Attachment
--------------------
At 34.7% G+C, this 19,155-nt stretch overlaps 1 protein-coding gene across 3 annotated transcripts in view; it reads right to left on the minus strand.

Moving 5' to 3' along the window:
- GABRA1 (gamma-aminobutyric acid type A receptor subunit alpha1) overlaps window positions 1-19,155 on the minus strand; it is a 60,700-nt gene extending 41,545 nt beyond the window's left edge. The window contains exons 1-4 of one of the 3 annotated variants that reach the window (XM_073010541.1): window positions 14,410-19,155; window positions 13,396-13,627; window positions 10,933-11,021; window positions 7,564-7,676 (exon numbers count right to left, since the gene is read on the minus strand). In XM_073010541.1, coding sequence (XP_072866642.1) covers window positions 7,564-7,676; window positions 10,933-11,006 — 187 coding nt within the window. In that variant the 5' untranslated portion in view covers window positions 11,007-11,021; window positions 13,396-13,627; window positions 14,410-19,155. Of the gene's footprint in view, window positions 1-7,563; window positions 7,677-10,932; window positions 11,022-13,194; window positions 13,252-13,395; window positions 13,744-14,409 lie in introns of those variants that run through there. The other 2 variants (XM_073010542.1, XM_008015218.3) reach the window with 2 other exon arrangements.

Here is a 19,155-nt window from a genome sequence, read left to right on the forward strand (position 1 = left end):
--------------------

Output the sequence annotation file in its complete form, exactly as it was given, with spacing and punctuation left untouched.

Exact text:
At 34.7% G+C, this 19,155-nt stretch overlaps 1 protein-coding gene across 3 annotated transcripts in view; it reads right to left on the minus strand.

Moving 5' to 3' along the window:
- GABRA1 (gamma-aminobutyric acid type A receptor subunit alpha1) overlaps window positions 1-19,155 on the minus strand; it is a 60,700-nt gene extending 41,545 nt beyond the window's left edge. The window contains exons 1-4 of one of the 3 annotated variants that reach the window (XM_073010541.1): window positions 14,410-19,155; window positions 13,396-13,627; window positions 10,933-11,021; window positions 7,564-7,676 (exon numbers count right to left, since the gene is read on the minus strand). In XM_073010541.1, coding sequence (XP_072866642.1) covers window positions 7,564-7,676; window positions 10,933-11,006 — 187 coding nt within the window. In that variant the 5' untranslated portion in view covers window positions 11,007-11,021; window positions 13,396-13,627; window positions 14,410-19,155. Of the gene's footprint in view, window positions 1-7,563; window positions 7,677-10,932; window positions 11,022-13,194; window positions 13,252-13,395; window positions 13,744-14,409 lie in introns of those variants that run through there. The other 2 variants (XM_073010542.1, XM_008015218.3) reach the window with 2 other exon arrangements.

Here is a 19,155-nt window from a genome sequence, read left to right on the forward strand (position 1 = left end):